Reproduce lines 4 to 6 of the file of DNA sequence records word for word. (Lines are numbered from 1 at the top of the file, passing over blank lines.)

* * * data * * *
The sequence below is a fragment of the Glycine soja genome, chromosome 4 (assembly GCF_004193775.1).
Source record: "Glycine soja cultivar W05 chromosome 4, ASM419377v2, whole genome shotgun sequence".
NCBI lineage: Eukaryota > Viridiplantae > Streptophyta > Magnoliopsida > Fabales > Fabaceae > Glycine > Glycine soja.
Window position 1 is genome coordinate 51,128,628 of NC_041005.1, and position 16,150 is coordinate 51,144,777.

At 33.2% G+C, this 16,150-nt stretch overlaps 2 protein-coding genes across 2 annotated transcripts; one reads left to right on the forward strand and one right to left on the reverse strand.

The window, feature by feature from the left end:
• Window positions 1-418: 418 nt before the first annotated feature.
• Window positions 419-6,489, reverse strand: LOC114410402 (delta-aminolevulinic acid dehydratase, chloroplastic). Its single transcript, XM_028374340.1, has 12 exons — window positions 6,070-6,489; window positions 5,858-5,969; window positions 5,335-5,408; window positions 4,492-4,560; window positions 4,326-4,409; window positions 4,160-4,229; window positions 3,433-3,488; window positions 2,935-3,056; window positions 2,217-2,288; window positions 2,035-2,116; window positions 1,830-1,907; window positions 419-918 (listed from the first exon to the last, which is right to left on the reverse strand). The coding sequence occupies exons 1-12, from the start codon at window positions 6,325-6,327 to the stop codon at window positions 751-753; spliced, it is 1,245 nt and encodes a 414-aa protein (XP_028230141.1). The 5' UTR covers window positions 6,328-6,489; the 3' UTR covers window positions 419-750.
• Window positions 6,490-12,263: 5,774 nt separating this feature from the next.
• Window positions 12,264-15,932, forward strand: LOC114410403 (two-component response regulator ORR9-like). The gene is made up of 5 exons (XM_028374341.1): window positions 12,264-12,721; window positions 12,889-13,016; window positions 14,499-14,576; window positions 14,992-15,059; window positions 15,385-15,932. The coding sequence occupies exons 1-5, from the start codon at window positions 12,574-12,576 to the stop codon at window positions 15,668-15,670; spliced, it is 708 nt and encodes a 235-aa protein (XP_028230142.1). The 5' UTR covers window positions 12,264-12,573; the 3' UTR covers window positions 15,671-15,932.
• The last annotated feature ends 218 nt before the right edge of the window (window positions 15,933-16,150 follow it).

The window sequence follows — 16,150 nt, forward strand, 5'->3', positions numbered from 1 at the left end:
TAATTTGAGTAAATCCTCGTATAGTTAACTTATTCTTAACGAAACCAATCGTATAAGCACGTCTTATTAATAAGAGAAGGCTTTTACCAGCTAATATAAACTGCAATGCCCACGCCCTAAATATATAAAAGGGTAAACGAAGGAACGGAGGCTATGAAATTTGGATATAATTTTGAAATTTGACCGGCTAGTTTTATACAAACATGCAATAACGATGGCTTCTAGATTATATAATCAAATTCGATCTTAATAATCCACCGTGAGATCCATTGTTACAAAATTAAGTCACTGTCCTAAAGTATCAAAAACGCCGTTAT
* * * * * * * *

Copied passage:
Window position 1 is genome coordinate 51,128,628 of NC_041005.1, and position 16,150 is coordinate 51,144,777.

At 33.2% G+C, this 16,150-nt stretch overlaps 2 protein-coding genes across 2 annotated transcripts; one reads left to right on the forward strand and one right to left on the reverse strand.

The window, feature by feature from the left end: